Outside Edge Theatre Company: Collective Power Award
We are delighted to be involved again this year with the Culture, Health and Wellbeing Alliance’s (CHWA) annual awards which focuses on collective power (partnership and co-production), practitioner support and climate. The awards ceremony took place online on Friday 23rd April celebrating an amazing collection of organisations and people supporting others to cope, create and grow.
We partnered with CHWA on their Collective Power Award. This award aims to recognise an inspiring project, consortium, collective or movement of people in which meaningful partnership and co-production has improved the health and wellbeing of individuals and communities through culture and creativity. CHWA were positively overwhelmed by the quality of applications for this award. Each application told another story of the incredible work happening all over the country and the amazing collaborative and creative spirit of people responding to individual, local and global challenges. We loved the different interpretations of “collective power” and we were blown away by how people and organisations worked together to respond and adapt during the pandemic.
Outside Edge Theatre Company
In order to showcase this work, we are running a blog series on each of the projects shortlisted for the Collective Power Award and this week we are delighted to feature the award winner Outside Edge Theatre Company.
Outside Edge Theatre Company is the UK’s only theatre company and participatory arts charity focused on improving the lives of people affected by any form of addiction, including their families, carers and champions.
Using drama as a creative outlet, their strength-based approach helps people affected by addiction to build the skills required to lead productive, healthy lives. They engage freelance artists with lived experience of addiction to facilitate their activities and train participants to deliver drama taster sessions in treatment facilities. This lived experience in their workforce fosters a Recovery Community founded on peer-to-peer support. Before Covid-19, in 2019/20 four weekly activities (improvisation, script writing, intermediate acting skills and advanced performance skills) helped 231 people.
During lockdown their participants experienced acute loneliness, boredom and depression, which they explain are triggers for relapse, so they were pleased to see a 40% increase in attendance since moving activities online. They also provided devices and WIFI to people who were previously digitally excluded. In addition to their pre-Covid activities, over the last year they worked with participants to co-produce five new weekly groups to ensure people had access to daily arts activities throughout lockdown. Across 2020/21 they delivered nine weekly groups of 305 people. One participant said, “I’m grateful for this safe space. It’s keeping me sane. It’s keeping me alive.”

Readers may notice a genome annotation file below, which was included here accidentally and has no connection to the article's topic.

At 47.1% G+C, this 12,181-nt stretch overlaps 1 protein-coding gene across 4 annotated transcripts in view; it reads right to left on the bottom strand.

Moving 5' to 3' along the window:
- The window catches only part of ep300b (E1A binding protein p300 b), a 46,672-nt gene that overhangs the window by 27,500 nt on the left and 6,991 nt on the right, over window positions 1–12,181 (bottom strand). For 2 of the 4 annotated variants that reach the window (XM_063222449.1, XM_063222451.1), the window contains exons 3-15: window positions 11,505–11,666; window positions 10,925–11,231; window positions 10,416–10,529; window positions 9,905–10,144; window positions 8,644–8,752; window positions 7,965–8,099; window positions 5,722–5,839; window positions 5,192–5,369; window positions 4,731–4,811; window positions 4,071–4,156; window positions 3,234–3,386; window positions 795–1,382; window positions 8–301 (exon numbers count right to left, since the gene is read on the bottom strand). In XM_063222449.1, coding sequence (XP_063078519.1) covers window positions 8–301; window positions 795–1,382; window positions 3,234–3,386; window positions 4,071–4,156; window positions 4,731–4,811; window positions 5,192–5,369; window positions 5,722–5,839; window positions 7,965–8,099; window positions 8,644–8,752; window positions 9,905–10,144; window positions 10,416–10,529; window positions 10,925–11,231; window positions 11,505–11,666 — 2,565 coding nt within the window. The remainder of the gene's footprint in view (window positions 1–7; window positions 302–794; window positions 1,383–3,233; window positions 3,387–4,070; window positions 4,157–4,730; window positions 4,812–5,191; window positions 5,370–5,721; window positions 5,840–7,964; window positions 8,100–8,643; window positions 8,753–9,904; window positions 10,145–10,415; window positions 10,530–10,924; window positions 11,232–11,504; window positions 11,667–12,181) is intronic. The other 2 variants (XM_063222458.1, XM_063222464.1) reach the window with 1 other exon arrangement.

We asked Matt Steinberg, Artistic Director and CEO of Outside Edge Theatre Company some questions about what they’ve loved, learnt and been surprised by over the last year:
What has been your favourite thing about the project?
Matt: The best thing to come out of the enhanced co-production work that we have undertaken in response to Covid-19 has been a stronger feeling of an active Recovery Community across our arts organisation. Our co-production consultations helped to disintegrate the barriers between our creative recovery support group participants, freelance artist facilitators, management team and Trustees, because we focused on the holistic needs of our entire community and came up with solutions collectively that were grounded in our shared enjoyment of cultural activities and a shared belief in the power of lived experience to support recovery. The result of this was that our staff began to attend more sessions as participants and our participants began to lead more peer-support session as volunteers.
For example, a handful of our freelance artist facilitators are now consistent audience members at our weekly Theatre Club group, in which we watch a streamed production and have a Q&A with members of the cast or creative team. And a group of our creative support group participants formed a weekly recovery-focused Peer-led Check-in, for which their efforts during the pandemic earned them a Mayor of London Volunteering Award.
The personal growth experienced over the past year by members of our Recovery Community is best summed up by one of the Peer-led Check-in volunteers who said, “Volunteering has given me a sense of purpose and an improved sense of self worth. I have gained self confidence by doing something new to me that is very much out of my comfort zone. By challenging myself to broadening my skill set as a Peer Volunteer, I have felt a sense of achievement.”